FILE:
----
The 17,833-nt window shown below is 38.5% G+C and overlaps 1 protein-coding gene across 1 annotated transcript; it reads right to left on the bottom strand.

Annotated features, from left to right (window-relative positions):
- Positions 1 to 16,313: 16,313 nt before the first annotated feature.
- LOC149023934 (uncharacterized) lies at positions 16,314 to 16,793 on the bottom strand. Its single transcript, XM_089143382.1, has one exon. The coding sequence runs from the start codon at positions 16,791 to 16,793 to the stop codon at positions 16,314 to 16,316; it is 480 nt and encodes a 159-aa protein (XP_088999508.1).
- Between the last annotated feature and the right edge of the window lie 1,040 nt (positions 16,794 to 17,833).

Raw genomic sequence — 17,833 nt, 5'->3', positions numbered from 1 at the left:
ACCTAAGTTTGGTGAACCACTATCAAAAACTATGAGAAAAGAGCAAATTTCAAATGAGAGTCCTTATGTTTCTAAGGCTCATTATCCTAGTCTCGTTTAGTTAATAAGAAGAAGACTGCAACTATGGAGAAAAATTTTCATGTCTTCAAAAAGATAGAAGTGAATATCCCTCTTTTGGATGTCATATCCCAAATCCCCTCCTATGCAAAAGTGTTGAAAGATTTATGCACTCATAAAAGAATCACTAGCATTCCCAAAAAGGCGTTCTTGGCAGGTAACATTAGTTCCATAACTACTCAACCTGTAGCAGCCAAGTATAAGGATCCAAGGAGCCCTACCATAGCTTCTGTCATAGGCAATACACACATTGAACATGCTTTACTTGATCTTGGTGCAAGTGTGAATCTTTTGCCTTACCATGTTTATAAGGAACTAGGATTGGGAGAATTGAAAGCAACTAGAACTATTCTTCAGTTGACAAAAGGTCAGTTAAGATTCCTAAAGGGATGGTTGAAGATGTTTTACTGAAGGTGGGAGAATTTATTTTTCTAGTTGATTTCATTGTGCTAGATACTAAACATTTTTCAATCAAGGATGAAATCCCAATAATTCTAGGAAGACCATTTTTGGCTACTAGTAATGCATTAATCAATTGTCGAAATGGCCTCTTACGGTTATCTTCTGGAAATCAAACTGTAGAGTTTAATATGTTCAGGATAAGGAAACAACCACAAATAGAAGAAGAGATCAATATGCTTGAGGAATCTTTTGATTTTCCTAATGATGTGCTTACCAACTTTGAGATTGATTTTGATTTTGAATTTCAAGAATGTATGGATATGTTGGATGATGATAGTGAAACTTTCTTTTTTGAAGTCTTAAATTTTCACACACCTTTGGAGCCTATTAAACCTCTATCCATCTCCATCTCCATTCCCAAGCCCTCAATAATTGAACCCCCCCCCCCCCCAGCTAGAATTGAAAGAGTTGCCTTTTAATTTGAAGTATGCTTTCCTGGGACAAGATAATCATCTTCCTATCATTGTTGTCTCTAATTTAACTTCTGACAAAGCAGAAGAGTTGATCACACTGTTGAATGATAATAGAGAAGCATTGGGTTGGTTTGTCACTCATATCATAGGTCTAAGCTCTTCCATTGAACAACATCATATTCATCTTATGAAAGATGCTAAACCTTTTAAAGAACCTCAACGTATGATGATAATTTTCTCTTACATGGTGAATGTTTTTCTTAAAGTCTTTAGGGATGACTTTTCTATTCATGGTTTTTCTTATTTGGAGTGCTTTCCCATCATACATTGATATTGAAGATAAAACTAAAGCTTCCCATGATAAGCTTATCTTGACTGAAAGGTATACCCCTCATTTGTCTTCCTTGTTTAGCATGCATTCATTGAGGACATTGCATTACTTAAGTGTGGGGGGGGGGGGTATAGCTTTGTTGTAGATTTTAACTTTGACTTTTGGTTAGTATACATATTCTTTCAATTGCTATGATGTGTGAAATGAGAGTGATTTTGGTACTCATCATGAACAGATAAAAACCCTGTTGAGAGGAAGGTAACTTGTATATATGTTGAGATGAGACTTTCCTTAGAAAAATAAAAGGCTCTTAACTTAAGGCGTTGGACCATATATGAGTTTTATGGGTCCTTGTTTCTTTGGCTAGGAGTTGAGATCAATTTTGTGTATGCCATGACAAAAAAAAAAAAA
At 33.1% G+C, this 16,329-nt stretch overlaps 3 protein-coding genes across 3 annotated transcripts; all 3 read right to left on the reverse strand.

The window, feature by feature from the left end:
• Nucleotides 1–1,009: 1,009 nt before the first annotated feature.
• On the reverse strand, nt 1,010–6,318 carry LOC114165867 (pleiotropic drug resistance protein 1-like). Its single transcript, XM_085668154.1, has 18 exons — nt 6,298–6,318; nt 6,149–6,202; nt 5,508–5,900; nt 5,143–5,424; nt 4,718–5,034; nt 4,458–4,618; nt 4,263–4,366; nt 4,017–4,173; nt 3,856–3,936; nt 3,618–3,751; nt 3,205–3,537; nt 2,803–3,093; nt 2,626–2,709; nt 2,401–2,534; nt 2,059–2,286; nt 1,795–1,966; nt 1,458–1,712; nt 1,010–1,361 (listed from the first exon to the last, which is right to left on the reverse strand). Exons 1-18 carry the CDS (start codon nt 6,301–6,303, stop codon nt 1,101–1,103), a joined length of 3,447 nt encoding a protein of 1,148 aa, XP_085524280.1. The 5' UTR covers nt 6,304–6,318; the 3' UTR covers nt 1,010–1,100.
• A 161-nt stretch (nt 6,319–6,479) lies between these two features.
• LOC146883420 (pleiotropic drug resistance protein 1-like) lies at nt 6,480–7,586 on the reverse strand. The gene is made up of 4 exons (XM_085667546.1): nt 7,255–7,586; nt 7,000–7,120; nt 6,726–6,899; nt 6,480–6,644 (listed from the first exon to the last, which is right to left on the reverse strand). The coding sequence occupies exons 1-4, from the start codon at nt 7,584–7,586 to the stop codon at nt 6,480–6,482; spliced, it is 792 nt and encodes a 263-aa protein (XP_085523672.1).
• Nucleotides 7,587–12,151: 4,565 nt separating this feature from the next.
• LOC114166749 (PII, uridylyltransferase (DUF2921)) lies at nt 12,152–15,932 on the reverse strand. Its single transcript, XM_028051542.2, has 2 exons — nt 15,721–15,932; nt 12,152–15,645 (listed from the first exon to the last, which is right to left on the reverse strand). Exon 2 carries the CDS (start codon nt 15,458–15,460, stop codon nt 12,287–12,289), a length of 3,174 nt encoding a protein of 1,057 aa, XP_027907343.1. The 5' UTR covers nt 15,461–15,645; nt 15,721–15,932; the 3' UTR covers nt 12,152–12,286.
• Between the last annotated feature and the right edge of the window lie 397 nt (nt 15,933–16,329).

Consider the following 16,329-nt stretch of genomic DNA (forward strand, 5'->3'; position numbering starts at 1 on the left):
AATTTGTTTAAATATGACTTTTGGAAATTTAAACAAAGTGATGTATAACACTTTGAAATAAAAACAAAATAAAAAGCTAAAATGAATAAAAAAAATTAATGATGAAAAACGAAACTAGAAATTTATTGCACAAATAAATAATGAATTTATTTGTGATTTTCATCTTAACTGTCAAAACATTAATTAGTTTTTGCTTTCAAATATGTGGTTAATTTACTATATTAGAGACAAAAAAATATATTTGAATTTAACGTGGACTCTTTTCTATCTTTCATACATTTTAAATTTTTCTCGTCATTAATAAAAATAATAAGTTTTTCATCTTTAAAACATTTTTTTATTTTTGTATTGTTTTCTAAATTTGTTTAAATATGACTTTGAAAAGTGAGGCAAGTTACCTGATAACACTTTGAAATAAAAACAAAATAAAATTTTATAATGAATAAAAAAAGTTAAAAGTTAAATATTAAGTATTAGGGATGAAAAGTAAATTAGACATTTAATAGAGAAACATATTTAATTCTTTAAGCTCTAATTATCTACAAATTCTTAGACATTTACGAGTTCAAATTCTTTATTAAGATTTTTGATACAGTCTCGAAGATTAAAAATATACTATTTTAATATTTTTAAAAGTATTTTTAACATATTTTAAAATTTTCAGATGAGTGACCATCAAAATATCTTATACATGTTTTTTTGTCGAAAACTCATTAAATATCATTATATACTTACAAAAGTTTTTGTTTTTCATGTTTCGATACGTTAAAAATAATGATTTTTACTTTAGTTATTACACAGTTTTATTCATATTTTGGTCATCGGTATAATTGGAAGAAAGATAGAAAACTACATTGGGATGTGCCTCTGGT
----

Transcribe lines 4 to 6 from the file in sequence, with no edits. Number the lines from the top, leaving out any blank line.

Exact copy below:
- LOC149023934 (uncharacterized) lies at positions 16,314 to 16,793 on the bottom strand. Its single transcript, XM_089143382.1, has one exon. The coding sequence runs from the start codon at positions 16,791 to 16,793 to the stop codon at positions 16,314 to 16,316; it is 480 nt and encodes a 159-aa protein (XP_088999508.1).
- Between the last annotated feature and the right edge of the window lie 1,040 nt (positions 16,794 to 17,833).

Raw genomic sequence — 17,833 nt, 5'->3', positions numbered from 1 at the left: